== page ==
I think it’s worth pointing out, as an investor, I generally put my money into something and don’t pull it out unless I feel something fundamentally changes with the company, or if I am in need of the money for a different sort of investment opportunity. I figured I would let Vertical ride and they would hopefully make me my money back one day.
As I write this, VCSY stock is worth $0.0064 per share. Yes, the number of zeros is correct. The investment that I made is worth a fraction of what I initially paid. (If you want to want to figure out about how much I left on the table at the peak, my portfolio reports that my VCSY stock today is worth around $10. It would have been worth approximately $18,750 if sold at $12.)
If you want to wonder why I still have it, quite frankly, it’s such a small position that until a few years ago, the fees to sell it would have been nearly the cost to keep it, so I figured why bother. At this point, since I can sell it without a fee, in some year in the future when I sell some of my other shares of stock, perhaps I’ll sell it to help offset capital gains I have made with more successful investments.
Hey, Frugal, Wasn’t This A Tesla Article?
Believe it or not, I haven’t forgotten that this is an article about Tesla, and to be doubly clear, I am not claiming by any sense that I expect that Tesla will repeat Vertical’s volatility. After all, Tesla actually has a product to sell, and a series of fundamentally positive signs for their future, something that if I would have actually done my research on with Vertical, I presumably would have realized didn’t exist with that company.
But, markets are fickle things. Just like pure emotion and fear of missing out (FOMO) drove Vertical to its highs, any time such an extreme movement happens, there will end up being an element that will make the settling point of the stock volatile. I can’t think of any times that a company’s stock saw a sudden, huge increase in value and then perfectly plateaued into a new normal.
What’s difficult about the market, and why you should never feel like you can “time” it, is that there does not have to be any clear signals why pricing moved the way it did. One of the interesting things that I heard yesterday after I published my article was Adam Jonas speculating that a lot of companies recently passed Tesla from their automotive analysts to their tech analysts.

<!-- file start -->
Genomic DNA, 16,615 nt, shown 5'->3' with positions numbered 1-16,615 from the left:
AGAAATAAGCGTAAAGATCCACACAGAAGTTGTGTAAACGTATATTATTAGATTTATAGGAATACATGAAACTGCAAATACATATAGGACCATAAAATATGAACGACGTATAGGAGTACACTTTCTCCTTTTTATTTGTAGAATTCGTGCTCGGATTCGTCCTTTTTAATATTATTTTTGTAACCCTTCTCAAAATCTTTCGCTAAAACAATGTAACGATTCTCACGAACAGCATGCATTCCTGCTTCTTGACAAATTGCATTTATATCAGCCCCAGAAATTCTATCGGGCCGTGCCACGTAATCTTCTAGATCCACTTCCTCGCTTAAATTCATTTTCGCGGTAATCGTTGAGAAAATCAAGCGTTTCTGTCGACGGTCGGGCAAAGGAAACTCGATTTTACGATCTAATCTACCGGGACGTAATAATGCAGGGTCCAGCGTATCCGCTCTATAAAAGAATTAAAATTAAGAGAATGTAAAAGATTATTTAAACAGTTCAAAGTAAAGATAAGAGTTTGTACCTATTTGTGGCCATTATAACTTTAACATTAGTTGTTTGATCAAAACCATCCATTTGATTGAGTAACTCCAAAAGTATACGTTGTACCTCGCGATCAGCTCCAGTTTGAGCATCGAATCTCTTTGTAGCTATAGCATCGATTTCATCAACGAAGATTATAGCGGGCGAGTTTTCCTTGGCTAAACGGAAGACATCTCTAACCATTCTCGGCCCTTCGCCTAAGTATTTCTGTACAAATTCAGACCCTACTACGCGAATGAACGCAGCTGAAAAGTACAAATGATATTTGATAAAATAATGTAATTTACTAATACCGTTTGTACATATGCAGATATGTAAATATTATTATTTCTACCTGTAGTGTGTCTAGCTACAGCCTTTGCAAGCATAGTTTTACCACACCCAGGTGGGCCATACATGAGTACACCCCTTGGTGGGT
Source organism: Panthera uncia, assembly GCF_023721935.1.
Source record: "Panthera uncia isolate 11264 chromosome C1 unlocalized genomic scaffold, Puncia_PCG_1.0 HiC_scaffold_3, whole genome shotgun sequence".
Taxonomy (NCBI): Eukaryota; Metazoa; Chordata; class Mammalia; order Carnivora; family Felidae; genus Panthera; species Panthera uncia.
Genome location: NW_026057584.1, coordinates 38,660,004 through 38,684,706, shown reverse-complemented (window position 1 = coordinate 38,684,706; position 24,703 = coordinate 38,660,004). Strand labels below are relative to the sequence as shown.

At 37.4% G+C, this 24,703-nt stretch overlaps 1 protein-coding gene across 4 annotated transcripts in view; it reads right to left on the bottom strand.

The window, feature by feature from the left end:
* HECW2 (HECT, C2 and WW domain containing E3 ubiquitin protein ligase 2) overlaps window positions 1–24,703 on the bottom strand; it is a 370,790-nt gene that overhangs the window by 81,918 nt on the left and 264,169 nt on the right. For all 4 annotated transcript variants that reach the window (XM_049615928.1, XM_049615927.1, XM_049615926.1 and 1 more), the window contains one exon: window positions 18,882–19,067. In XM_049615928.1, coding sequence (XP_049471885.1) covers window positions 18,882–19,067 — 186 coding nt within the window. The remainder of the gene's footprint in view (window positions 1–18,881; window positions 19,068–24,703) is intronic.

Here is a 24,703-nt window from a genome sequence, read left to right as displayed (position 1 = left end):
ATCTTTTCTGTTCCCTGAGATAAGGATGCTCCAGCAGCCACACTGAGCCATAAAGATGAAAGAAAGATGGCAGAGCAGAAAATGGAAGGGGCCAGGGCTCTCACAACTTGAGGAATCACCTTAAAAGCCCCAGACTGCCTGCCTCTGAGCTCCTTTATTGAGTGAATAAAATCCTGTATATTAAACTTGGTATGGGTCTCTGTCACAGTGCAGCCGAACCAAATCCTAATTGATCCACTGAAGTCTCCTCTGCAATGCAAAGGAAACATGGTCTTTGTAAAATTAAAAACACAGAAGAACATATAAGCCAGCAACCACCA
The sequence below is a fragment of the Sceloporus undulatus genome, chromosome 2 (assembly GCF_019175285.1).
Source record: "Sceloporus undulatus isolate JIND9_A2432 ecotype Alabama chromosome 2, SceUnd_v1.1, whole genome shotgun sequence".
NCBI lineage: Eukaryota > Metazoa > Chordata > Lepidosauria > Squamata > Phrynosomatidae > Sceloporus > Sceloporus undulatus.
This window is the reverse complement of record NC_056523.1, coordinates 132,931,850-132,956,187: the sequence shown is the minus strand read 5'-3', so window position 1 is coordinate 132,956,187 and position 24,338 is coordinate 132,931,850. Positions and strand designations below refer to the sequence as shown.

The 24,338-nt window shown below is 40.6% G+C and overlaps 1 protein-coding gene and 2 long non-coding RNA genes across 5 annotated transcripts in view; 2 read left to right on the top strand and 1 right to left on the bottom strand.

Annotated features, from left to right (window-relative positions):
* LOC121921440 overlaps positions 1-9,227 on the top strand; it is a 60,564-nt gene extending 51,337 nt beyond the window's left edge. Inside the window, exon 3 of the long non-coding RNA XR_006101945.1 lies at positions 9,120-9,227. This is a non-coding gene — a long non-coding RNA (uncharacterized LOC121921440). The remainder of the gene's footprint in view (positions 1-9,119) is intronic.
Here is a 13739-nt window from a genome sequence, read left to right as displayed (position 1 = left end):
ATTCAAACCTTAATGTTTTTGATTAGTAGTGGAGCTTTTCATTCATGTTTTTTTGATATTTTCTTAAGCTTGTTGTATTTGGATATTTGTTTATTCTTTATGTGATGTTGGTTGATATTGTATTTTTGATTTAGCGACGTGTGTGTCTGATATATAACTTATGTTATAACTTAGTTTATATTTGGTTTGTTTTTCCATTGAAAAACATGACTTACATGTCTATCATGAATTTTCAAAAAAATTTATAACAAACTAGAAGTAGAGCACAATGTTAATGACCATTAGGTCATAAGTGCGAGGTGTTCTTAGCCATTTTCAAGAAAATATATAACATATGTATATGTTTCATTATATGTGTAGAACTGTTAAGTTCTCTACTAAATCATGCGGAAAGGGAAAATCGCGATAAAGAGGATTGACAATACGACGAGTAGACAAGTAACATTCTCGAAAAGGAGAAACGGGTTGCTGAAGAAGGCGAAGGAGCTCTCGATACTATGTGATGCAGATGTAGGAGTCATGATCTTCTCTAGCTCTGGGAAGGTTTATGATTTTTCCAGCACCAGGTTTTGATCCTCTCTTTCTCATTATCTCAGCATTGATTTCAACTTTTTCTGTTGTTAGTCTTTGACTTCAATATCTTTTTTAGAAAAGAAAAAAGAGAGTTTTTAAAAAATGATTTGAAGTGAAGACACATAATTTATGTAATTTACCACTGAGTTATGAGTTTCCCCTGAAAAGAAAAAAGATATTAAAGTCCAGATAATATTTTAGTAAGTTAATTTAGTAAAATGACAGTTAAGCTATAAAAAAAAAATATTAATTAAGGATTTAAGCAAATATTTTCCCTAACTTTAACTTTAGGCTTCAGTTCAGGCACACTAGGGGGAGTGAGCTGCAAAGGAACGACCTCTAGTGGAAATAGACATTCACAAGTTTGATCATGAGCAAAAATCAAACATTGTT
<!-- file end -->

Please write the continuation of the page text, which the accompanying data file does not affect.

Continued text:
If that’s the case, I do see that as a large potential driver of a more significant upside for the stock in the long term. However, those hopping in with no knowledge of what they are doing due to that FOMO thing are more likely to hop out at this point.
If you’re a bear reading this, however, I wouldn’t be so delighted that I compared Tesla to Vertical and think that Tesla is going to be worth pennies on the dollar in a few years and that you’re right. Tesla is still up 60% in the last month and 300% in the past 6 months, and I do not foresee any scenario where the stock gives up all of those gains.
If you’re going to go along for the ride with Tesla, expect more of this volatility as the market continues to try to figure out what the future really looks like. I remain comfortable with my investment and have no interest in selling. However if you don’t like this sort of ride, it may be more fun to watch than participate.
I am a Tesla shareholder who has purchased shares within the preceding 12 months. Research I do for articles, including this article, may compel me to increase or decrease stock positions. However, I will not do so within 48 hours after any article in which I discuss matters that I feel may materially affect stock price is published. I do not believe that my voice could or should influence stock price by itself, and I strongly caution anyone against using my work as your sole data point to choose to invest or divest in any company. My articles are my opinion, which was formulated using research based on publicly available data. However, my research or conclusions may be incorrect.